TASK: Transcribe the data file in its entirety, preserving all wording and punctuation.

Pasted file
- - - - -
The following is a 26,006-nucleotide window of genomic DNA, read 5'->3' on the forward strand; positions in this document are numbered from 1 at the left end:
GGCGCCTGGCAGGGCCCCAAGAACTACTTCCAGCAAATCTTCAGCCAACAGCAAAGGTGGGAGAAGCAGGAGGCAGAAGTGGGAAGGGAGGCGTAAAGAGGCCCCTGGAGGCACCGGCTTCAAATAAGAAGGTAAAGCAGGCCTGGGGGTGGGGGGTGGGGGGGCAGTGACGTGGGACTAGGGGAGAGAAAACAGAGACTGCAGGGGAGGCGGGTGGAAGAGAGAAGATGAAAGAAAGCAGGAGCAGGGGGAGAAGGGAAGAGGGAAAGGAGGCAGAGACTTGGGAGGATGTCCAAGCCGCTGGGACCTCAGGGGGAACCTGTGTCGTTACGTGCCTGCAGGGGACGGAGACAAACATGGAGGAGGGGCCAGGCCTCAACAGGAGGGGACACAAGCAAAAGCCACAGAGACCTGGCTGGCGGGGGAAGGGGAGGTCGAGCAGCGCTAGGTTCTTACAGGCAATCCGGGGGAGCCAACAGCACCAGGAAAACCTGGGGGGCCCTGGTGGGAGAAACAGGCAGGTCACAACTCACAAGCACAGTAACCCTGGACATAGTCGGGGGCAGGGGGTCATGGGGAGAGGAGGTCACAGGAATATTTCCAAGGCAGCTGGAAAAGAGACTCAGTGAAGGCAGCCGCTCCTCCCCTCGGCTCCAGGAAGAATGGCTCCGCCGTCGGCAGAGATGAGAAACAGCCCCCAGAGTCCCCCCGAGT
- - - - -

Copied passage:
The following is a 26,006-nucleotide window of genomic DNA, read 5'->3' on the forward strand; positions in this document are numbered from 1 at the left end:
GGCGCCTGGCAGGGCCCCAAGAACTACTTCCAGCAAATCTTCAGCCAACAGCAAAGGTGGGAGAAGCAGGAGGCAGAAGTGGGAAGGGAGGCGTAAAGAGGCCCCTGGAGGCACCGGCTTCAAATAAGAAGGTAAAGCAGGCCTGGGGGTGGGGGGTGGGGGGGCAGTGACGTGGGACTAGGGGAGAGAAAACAGAGACTGCAGGGGAGGCGGGTGGAAGAGAGAAGATGAAAGAAAGCAGGAGCAGGGGGAGAAGGGAAGAGGGAAAGGAGGCAGAGACTTGGGAGGATGTCCAAGCCGCTGGGACCTCAGGGGGAACCTGTGTCGTTACGTGCCTGCAGGGGACGGAGACAAACATGGAGGAGGGGCCAGGCCTCAACAGGAGGGGACACAAGCAAAAGCCACAGAGACCTGGCTGGCGGGGGAAGGGGAGGTCGAGCAGCGCTAGGTTCTTACAGGCAATCCGGGGGAGCCAACAGCACCAGGAAAACCTGGGGGGCCCTGGTGGGAGAAACAGGCAGGTCACAACTCACAAGCACAGTAACCCTGGACATAGTCGGGGGCAGGGGGTCATGGGGAGAGGAGGTCACAGGAATATTTCCAAGGCAGCTGGAAAAGAGACTCAGTGAAGGCAGCCGCTCCTCCCCTCGGCTCCAGGAAGAATGGCTCCGCCGTCGGCAGAGATGAGAAACAGCCCCCAGAGTCCCCCCGAGT